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Before dry docks came into use in the late 15th century in England, the only way to service a ship’s hull was to “careen” it—heave it over on its side, still floating, or laying in the mud at low tide. It was difficult and time-consuming and put great strain on the hull.
The concept is simple: float the vessel into a three-sided basin, then close the seaward end and remove all the water. The vessel settles on a cradle, its hull accessible. To undock: re-flood the basin, open the seaward end and float the vessel out.
But the concept’s execution required a finely-engineered complex of masonry, engines, pumps, reservoir, tunnels, culverts, valves, and gates—in effect a huge well-coordinated machine.
The Charlestown dry dock and the one built concurrently at Norfolk, Va., both designed by Loammi Baldwin Jr., were the first such naval structures in the United States. Six years under construction, the Charlestown dock was inaugurated in 1833 with the docking of Constitution.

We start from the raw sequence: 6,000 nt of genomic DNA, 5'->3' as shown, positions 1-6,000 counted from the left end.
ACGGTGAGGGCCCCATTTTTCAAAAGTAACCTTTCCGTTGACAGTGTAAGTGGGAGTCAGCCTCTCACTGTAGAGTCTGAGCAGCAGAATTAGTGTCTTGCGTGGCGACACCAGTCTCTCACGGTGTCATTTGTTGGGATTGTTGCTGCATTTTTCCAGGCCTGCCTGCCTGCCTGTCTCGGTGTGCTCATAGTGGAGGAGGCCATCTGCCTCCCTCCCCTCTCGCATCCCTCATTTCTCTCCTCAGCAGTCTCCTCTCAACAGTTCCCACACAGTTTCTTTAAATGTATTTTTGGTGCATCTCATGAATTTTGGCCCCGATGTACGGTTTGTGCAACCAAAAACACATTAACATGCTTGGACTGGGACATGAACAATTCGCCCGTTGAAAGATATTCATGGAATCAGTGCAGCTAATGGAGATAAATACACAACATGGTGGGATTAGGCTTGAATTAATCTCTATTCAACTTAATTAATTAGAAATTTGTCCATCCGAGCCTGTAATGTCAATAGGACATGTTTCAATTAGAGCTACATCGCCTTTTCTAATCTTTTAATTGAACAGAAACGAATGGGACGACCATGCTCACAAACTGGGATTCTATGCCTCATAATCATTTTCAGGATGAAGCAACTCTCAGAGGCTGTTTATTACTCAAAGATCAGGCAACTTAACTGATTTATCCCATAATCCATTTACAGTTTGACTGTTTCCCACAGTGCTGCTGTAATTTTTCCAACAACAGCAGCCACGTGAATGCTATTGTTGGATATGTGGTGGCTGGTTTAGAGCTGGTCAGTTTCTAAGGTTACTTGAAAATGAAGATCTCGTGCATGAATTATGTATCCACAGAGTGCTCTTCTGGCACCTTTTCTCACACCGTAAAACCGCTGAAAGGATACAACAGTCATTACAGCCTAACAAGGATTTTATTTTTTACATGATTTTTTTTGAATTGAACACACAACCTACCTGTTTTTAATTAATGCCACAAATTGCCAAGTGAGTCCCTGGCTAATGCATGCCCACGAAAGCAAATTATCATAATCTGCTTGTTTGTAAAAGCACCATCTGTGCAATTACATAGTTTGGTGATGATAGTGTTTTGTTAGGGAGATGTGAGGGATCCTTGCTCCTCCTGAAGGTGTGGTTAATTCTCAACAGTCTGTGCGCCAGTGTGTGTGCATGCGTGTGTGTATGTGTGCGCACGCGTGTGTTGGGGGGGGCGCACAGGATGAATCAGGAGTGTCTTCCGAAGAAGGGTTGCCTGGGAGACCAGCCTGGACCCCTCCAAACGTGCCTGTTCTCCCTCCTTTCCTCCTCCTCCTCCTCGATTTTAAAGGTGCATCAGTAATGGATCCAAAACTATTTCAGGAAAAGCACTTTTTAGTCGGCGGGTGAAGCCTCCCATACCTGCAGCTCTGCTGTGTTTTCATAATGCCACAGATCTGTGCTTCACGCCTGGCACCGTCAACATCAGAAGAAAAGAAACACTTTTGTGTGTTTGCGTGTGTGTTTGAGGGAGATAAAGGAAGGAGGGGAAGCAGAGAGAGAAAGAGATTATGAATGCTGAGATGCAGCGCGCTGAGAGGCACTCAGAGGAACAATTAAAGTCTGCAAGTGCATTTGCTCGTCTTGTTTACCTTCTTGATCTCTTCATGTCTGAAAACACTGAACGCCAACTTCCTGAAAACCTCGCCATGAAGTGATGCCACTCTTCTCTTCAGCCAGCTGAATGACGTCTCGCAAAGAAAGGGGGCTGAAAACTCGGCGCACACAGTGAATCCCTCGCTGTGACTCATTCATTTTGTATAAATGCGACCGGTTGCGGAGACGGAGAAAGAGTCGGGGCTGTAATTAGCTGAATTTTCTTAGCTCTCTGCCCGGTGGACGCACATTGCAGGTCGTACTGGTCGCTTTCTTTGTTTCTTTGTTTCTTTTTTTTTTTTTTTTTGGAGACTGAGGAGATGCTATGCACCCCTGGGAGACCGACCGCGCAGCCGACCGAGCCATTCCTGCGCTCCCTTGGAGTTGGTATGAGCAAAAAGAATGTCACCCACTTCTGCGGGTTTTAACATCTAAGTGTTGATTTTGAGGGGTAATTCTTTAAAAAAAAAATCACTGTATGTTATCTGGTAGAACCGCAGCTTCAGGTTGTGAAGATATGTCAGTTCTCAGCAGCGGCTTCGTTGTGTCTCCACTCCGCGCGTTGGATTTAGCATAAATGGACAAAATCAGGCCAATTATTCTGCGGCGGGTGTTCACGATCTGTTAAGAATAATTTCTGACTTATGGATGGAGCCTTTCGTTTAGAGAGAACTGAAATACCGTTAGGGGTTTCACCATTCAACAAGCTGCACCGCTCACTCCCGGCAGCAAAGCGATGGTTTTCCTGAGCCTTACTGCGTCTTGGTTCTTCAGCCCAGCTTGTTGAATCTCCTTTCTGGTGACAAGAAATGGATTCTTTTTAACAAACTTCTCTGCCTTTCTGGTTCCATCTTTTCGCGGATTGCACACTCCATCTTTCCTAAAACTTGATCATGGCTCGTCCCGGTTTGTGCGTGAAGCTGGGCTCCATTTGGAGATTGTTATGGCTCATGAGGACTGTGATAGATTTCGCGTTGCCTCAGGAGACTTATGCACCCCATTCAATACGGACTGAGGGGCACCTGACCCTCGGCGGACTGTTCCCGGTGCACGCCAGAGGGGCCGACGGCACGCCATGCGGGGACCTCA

In 1833, the dock was 341′; in 1858-60 the dock was extended to 357’; the final extension occurred in 1947- 48, when the dock became 415’ in overall length, the size that it is today.
It took the original eight pumps four to five hours to empty the tremendous basin. Other operations were to some extent governed by Boston Harbor’s 10-foot tide. After the dock was enlarged the water level did not rise as rapidly as the tide during filling, so it took two high tides to do the job.
For emptying and filling, the caisson (door) was filled with water and sunk in place between grooves in the dock walls. For docking and undocking, the caisson was emptied and floated out of the way on the high tide. It took 24 men working hand pumps for an hour and a half to expel the water from the caisson.
The original 1833 wooden caisson was replaced with a riveted steel gate that was launched October 31, 1901, and placed in service in 1902. Dry Dock #1 had its third caisson installed on April 1, 2015.
It was launched from its barge into Boston Harbor by “Chesapeake 1000”, the largest East Coast floating crane that is capable of lifting 1000 tons
Cover photo credit fr0b0t via Instagram.